FMT Substitute?

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Re: FMT Substitute?

Postby Zyklon » Wed May 09, 2018 7:43 pm

A fair yogurt warning: If you take lots of D3 supplement, yogurt is high in calcium and can be harmful.

I agree with ElliotB. Please make your own yogurt. Commercial ones contain sugar. Especially stay away from fruit flavored yogurts.
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Re: FMT Substitute?

Postby jimmylegs » Thu May 10, 2018 8:42 am

SERIOUSLY the sugar. i am a 'from scratch' type and when i saw the amount of sweetening that was involved in making just vanilla flavourec yogurt, i quit the sweetened stuff for good.

now it's plain yog only, in savoury contexts like soup, etc. if anything, flavoured with herbs/spices and maybe lemon juice. great dip alongside the hummus :) or to go with the imminent seasonal batches of delicious multi-green (see what i did there ;) ) spinakopita type creations :D
take control of your own health
pursue optimal self care at least as actively as a diagnosis
ask for referrals to preventive health care specialists eg dietitians
don't let suboptimal self care muddy any underlying diagnostic picture!
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Re: FMT Substitute?

Postby ElliotB » Thu May 10, 2018 12:33 pm

"Is it possible to culture probiotics to increase their numbers sort of like proofing yeast? For example, could one take a probiotic capsule, put the contents in some warm water with some amino acids (say from protein powder) and a little sugar and reasonably expect their numbers to increase?"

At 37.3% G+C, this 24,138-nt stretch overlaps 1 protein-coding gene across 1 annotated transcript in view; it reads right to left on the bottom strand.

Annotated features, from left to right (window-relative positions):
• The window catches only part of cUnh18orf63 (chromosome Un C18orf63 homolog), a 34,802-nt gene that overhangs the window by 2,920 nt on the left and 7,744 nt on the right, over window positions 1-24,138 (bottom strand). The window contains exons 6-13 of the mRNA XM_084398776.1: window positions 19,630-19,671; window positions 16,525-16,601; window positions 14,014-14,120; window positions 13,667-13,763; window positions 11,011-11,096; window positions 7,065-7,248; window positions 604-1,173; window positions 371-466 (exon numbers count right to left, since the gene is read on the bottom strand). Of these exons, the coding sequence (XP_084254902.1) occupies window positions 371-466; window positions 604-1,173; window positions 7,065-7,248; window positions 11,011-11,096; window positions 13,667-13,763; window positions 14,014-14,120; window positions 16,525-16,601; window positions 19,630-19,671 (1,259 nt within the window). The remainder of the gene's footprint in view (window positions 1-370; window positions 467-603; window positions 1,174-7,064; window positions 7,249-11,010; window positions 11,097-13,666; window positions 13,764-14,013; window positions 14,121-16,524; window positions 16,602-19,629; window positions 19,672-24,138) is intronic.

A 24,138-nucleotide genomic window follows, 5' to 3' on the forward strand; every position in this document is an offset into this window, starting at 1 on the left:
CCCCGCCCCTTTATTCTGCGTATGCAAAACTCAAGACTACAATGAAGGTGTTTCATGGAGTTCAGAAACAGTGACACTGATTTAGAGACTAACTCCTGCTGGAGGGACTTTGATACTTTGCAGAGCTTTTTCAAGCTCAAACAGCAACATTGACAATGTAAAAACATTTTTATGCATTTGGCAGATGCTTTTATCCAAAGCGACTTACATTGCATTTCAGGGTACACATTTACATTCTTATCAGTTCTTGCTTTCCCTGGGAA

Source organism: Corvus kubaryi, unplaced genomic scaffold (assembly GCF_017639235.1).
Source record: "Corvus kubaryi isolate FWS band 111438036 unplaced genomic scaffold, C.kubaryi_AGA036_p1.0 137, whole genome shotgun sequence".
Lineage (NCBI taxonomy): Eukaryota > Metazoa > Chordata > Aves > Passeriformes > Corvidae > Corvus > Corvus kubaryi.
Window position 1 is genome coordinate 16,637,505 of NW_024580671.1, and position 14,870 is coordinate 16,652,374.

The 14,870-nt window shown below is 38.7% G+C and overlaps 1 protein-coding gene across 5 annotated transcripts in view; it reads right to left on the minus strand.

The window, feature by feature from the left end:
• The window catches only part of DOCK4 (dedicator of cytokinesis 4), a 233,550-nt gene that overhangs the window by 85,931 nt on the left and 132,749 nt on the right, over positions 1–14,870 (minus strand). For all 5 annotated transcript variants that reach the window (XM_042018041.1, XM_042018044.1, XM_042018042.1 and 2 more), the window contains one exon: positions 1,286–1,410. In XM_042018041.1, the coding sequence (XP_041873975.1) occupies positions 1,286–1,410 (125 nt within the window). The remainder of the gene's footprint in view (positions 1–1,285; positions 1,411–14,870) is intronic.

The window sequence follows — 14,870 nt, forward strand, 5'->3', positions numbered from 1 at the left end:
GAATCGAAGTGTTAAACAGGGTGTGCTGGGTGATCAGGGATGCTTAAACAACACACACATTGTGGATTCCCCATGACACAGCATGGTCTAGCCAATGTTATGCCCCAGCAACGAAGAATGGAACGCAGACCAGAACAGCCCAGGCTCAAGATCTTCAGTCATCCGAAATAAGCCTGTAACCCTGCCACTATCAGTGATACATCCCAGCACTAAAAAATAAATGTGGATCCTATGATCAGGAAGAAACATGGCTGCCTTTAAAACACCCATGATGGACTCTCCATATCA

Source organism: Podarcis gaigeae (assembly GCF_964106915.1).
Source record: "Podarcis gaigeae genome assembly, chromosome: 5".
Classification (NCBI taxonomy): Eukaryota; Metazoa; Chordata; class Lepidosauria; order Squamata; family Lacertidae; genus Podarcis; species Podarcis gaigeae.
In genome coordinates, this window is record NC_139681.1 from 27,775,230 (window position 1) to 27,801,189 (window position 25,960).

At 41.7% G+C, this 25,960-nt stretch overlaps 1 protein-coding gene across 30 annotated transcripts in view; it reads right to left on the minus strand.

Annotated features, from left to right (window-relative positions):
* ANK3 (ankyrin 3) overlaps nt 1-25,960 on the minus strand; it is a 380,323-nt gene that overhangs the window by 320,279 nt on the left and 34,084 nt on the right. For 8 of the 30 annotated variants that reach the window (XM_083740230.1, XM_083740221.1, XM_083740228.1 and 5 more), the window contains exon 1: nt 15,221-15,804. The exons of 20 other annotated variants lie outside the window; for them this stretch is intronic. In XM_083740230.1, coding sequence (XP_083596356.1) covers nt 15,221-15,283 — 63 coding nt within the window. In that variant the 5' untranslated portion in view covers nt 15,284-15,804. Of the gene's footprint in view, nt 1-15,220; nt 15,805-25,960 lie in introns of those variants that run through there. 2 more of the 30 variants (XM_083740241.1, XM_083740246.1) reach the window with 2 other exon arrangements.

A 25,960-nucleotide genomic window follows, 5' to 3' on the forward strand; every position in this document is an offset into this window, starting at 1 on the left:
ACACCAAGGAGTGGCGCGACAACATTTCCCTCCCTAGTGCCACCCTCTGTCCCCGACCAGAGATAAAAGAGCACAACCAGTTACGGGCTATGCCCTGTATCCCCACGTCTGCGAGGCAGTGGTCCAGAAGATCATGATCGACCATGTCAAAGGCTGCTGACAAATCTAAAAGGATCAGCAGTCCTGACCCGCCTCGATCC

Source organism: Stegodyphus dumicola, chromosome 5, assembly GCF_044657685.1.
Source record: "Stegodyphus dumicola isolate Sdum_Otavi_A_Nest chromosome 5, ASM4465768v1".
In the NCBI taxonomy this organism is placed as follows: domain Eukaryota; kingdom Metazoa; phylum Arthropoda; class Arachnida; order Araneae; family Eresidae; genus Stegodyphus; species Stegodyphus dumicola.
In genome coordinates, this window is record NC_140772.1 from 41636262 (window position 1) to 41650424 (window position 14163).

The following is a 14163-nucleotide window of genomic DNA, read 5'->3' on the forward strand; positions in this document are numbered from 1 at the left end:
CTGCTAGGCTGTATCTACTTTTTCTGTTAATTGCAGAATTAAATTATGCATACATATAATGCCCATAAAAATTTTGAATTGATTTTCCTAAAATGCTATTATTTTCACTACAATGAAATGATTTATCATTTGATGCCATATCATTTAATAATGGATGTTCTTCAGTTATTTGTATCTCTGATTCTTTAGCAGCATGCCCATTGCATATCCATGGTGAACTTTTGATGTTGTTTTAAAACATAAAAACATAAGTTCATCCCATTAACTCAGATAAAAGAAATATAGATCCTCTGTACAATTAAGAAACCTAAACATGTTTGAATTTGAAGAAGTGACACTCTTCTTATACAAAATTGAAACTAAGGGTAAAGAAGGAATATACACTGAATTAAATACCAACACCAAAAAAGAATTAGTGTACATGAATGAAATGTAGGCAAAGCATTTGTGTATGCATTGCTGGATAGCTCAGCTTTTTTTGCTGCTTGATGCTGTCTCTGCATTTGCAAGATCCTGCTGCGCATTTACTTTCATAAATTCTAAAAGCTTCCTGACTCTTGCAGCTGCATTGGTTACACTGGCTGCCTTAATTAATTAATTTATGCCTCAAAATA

Actually, what you are suggesting pretty much already exists and has for a few thousand years. It is called Kefir (pronounced kafir).

Kefir is available both milk and water based. The good bacteria within it feeds off the sugars in the liquid and the end product/drink has virtually no sugar in it.

The milk based kefir has very little sugar to start with. I use milk ONLY from grass fed cows. No additional sugar is needed for milk kefir.

To make water kefir, you do add about 8 ounces per to about 60 ounces of water BUT the sugar magically disappears as the bacteria feeds off of it and the end result is a probiotic drink that tastes pretty good, is loaded with beneficial bacteria and is very low in sugar.

Timing with both varieties. I make about 32oz of milk kefir at a time and it is ready in about 24 hours. I make 64oz of water kefir at a time and from start to finish takes 4 days to complete (it is technically ready in two days but I flavor the water kefir with fruit and do a 2nd fermentation which adds two days to the process). In any case, if you time it right, the finished product can be sugar free or pretty close to sugar free. If you ferment the mix too long, alcohol starts to form.

If you want, you can naturally 'carbonate' the drink so it is as bubbly as any store bought soda. This is very, very easy to do. Also, there are many, many options when it comes to flavors. The drink is quite good!

I have been making and consuming kefir for about 2 -3 years. It takes me about 15 minutes every 2 days to prepare and is very easy to do. I drink well over 60 ounces of it a day, every day.


If you are interested in more information, you may find this link of interest:

http://www.thewalkingencyclopedia.com/k ... Milk_Kefir

There is a lot of useful information in the above article, one of the most interesting points to me is:

"A major characteristic of kefir is that the probiotics contained in kefir attach themselves to the colon, sweeps away all the harmful substances and colonizes the intestines."
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Re: FMT Substitute?

Postby NHE » Thu Aug 16, 2018 3:08 am